Terms and conditions apply, of course. Volvo says you must be at least 18 and possess a valid driver’s license to be eligible to claim the prize. But you also might want to hit up S60LongestDrive.com to see if your phone has the necessary equipment with which to play. Considering everything the contest entails, would you really want to?

[Images: Volvo Cars]

Matt Posky
Matt Posky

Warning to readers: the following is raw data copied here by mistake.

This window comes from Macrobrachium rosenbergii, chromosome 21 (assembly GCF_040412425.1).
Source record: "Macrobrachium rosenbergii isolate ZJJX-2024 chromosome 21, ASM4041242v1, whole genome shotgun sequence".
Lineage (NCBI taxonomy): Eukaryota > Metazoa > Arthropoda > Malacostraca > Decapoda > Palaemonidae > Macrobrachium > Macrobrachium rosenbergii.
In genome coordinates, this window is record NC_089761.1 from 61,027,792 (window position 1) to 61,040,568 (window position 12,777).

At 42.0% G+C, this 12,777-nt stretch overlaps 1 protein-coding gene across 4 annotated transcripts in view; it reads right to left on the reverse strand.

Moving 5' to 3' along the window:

A staunch consumer advocate tracking industry trends and regulation. Before joining TTAC, Matt spent a decade working for marketing and research firms based in NYC. Clients included several of the world’s largest automakers, global tire brands, and aftermarket part suppliers. Dissatisfied with the corporate world and resentful of having to wear suits everyday, he pivoted to writing about cars. Since then, that man has become an ardent supporter of the right-to-repair movement, been interviewed on the auto industry by national radio broadcasts, driven more rental cars than anyone ever should, participated in amateur rallying events, and received the requisite minimum training as sanctioned by the SCCA. Handy with a wrench, Matt grew up surrounded by Detroit auto workers and managed to get a pizza delivery job before he was legally eligible. He later found himself driving box trucks through Manhattan, guaranteeing future sympathy for actual truckers. He continues to conduct research pertaining to the automotive sector as an independent contractor and has since moved back to his native Michigan, closer to where the cars are born. A contrarian, Matt claims to prefer understeer — stating that front and all-wheel drive vehicles cater best to his driving style.